Johnny Rivers' eighth album offers about as much diversity of music as any of the best of his early LPs, with a difference -- it was the first album where he abandoned the basic guitar-bass-drums arrangement that had characterized his prior albums. His core trio sound was still there, augmented with tasteful horns and understated string orchestra on certain songs, and virtually displaced by some intriguing solo instruments elsewhere. The album's sound was anticipated by the single "Poor Side of Town," which featured a hybrid production, Rivers' band joined by overdubbed strings and chorus. The album opener, "By the Time I Get to Phoenix" (in its very first recording) shows him managing to sound like a full-fledged rocker despite the presence of violins (playing parts that would later be inflated on "MacArthur Park," written by the same composer) and flute. "A Taste of Honey" gets a treatment that manages to intersect Calypso and rock. "California Dreamin'" gets an arrangement that recalls that of the Beatles' "Eleanor Rigby," while "Do You Want to Dance" was the template for the Mamas and the Papas' exquisitely harmonized version, cut under the same producer. "Cast Your Fate to the Wind" gets perhaps the most soulful and distinctive treatment in its history, complete with its seldom heard lyrics. And Rivers' performance of "If I Were a Carpenter," against a breezily paced background, is beautifully sung, in a performance that anticipates some of the soulful agony that Steve Marriott brought to the same song in concert with the Small Faces. Even Rivers' pop covers, "Strangers in the Night," "The Shadow of Your Smile," "Softly As I Leave You," and "The Days of Wine and Roses," are successful in showing off his singing in a different vein, and the softer, finer nuances that his voice could express. Produced by Lou Adler, whose reputation as a recording director par excellence rested on records like this, and arranged by Marty Paitch, this was one of the best-sounding rock albums of 1967 and rode the charts longer than any other Johnny Rivers LP. It's essential listening for Rivers fans as well as '60s rock enthusiasts.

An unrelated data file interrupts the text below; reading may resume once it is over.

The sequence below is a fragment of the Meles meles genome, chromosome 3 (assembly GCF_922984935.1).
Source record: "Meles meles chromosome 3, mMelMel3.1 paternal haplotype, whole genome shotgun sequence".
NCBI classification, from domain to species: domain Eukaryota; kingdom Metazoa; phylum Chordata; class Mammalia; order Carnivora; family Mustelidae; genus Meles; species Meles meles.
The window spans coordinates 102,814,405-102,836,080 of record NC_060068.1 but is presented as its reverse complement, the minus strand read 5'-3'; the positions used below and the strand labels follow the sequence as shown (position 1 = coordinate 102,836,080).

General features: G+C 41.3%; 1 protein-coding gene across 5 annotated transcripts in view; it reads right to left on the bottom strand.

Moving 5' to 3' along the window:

AllMusic Review by Bruce Eder